XM Satellite Radio Holdings announced double-digit growth in revenues and its subscriber base despite Congressional foot-dragging in regard to its potential merger with rival Sirius Satellite Radio.
The company’s revenues increased 22 percent in 2007 to US$1.1 billion, driven in large measure by its 18 percent growth in its subscriber base, to more than 9 million subscribers. The company also expanded its hardware growth, with 3.5 million XM-equipped automobiles now available, an increase of 64 percent in 2007. With 1 million of that figure coming in the fourth quarter, the company expects to see the hardware installation base grow.
Still, XM executives are pushing for regulators to clear the path for its merger with competitor Sirius Satellite Radio.
“XM has doubled its revenues in the last two years and our investment and robust performance in the new car market establishes a clear path for sustained future growth,” said CEO Nate Davis. “Our pending merger will benefit shareholders and offer consumers more programming choices and lower prices.”
At first glance, it’s hard to see financially why Sirius and XM continue to push the merger. Each quarter, the two companies’ financials appear to get better, with increasing subscriber rates, growing revenues and declining costs.
Sirius, XM’s only direct competitor in the satellite radio space, announced its own earnings on Wednesday. Sirius also showed strong growth, increasing its revenues by 45 percent while also increasing its subscriber base from 6 million to 8.2 million.
However, those numbers can be deceiving. Even as it was pulling a record for new subscribers, Sirius lost nearly 50 percent of its current subscribers.
Overall, there is still a very small subscriber base for satellite radio — fewer than 20 million people — and the increased competition for content continues to drive up costs, Josh Martin, senior analyst with The Yankee Group, told the E-Commerce Times.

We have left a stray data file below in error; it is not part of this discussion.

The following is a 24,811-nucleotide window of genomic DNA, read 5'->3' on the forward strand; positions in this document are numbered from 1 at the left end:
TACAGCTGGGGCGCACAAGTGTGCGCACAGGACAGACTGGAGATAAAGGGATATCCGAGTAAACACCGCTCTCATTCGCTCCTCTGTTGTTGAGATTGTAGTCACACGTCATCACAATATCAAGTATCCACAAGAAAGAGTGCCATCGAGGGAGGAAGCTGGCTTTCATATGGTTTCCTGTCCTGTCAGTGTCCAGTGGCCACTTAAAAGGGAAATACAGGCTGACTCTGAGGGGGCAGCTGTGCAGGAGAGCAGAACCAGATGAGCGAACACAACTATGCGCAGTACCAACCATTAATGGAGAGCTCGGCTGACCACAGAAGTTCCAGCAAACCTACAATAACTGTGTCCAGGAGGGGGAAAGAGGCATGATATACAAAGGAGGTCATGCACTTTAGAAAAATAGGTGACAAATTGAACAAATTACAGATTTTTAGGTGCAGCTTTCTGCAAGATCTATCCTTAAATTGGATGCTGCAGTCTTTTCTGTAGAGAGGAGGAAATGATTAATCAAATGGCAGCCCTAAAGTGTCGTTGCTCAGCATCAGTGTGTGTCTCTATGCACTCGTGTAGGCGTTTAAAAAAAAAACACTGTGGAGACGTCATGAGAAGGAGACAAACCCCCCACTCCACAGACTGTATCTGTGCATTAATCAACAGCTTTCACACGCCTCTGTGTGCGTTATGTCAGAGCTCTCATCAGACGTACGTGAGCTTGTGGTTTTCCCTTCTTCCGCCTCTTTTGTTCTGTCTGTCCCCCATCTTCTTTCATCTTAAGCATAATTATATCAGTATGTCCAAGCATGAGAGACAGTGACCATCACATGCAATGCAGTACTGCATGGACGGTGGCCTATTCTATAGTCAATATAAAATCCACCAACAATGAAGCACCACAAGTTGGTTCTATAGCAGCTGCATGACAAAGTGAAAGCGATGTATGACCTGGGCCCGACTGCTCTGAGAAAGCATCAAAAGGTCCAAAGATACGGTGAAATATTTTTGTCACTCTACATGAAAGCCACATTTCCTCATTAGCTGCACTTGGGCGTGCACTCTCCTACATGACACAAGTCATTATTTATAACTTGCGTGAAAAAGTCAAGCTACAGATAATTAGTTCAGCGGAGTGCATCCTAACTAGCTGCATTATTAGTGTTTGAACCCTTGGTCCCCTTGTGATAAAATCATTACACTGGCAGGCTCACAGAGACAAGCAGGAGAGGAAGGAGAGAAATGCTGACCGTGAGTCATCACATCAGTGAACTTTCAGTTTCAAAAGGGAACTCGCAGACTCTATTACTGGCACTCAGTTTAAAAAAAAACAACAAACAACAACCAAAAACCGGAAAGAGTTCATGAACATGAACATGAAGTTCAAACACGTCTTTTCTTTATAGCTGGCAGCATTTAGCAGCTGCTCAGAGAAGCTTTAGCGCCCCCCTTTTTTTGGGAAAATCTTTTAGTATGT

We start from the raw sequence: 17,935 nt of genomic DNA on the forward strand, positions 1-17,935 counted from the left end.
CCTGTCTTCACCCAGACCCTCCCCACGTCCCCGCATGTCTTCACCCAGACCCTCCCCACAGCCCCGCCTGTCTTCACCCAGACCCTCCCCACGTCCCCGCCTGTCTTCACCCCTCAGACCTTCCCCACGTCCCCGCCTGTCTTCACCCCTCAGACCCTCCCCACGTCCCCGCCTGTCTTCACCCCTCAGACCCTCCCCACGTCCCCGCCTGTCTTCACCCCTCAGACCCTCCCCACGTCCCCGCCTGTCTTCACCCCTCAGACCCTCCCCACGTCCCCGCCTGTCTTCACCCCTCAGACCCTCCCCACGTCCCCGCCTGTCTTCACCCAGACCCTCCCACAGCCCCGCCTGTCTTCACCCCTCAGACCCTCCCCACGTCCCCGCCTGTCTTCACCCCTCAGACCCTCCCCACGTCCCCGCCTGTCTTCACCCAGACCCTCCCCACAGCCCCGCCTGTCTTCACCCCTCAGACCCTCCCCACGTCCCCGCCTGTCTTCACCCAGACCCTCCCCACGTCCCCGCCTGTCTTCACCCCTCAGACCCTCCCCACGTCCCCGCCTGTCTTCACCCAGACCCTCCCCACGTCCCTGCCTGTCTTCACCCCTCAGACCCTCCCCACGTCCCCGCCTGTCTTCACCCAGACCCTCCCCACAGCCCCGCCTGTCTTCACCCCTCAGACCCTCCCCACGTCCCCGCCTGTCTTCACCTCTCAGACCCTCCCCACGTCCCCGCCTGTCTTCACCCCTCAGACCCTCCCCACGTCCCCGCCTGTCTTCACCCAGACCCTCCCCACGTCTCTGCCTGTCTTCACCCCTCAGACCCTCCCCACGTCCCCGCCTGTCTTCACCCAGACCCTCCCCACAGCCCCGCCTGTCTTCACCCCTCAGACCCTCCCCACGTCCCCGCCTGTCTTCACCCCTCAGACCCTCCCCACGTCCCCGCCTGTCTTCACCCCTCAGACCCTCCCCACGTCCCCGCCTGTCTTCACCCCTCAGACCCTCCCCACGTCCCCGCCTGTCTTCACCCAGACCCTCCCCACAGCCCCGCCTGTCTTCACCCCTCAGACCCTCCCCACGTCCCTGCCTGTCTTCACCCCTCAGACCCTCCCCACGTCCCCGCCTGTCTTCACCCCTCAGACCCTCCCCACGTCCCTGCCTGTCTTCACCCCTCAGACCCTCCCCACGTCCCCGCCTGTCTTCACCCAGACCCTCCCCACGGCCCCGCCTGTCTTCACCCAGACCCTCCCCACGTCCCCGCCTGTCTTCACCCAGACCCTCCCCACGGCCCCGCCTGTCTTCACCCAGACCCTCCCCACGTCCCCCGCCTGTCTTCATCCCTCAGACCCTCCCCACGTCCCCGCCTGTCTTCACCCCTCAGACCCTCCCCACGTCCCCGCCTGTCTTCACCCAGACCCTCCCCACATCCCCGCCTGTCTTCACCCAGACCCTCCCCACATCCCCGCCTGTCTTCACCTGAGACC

The net effect is that potential customers are less likely to make the leap because they don’t want to pay for a service that doesn’t a full suite of content offerings. Sirius, for example, has exclusive rights to broadcast the National Football League, while XM has exclusive rights Big Ten, Pac-10 and Major League Baseball.
The constant renegotiating of content rights — each hoping to grab the content that will attract subscribers — would inevitably drive their costs beyond the revenues generated by their subscribers.
“The challenge is that this is a small market,” said Martin. “You are constantly renegotiating the rights for sports and other content. At the end of the day, you don’t know if a third party is going to come in and take those rights. A merger just gives each company one less competitor to negotiate against.”
It is absolutely ridiculous to claim that this merger would not create a monopoly. Any claim to the contrary relies on proclaiming the existence of an absurdly broad hypothetical market segment, such as "audio entertainment", in which such a merger would not be a monopoly. The fact is that it would create a monopoly in the nationwide mobile broadcast audio segment, where there simply are no similar competing services.
Even if streaming audio via terrestrial wireless broadband internet were considered, not only will the coverage be spotty for many years to come (try rural Wyoming, for instance), but you’d be hard-pressed to find a self-contained receiver that acts anything like a radio. When I get into my car, I just want to turn on the radio and tune it to a station. If I want to change a station while driving I want to turn a knob or press a button, not have to click on a Favorites menu in a browser. Not only that, but it’s hard to claim an $80 per month cellular data plan is competitive with $13 per month XM. It just isn’t quite comparable. Maybe a few years from now, but not yet.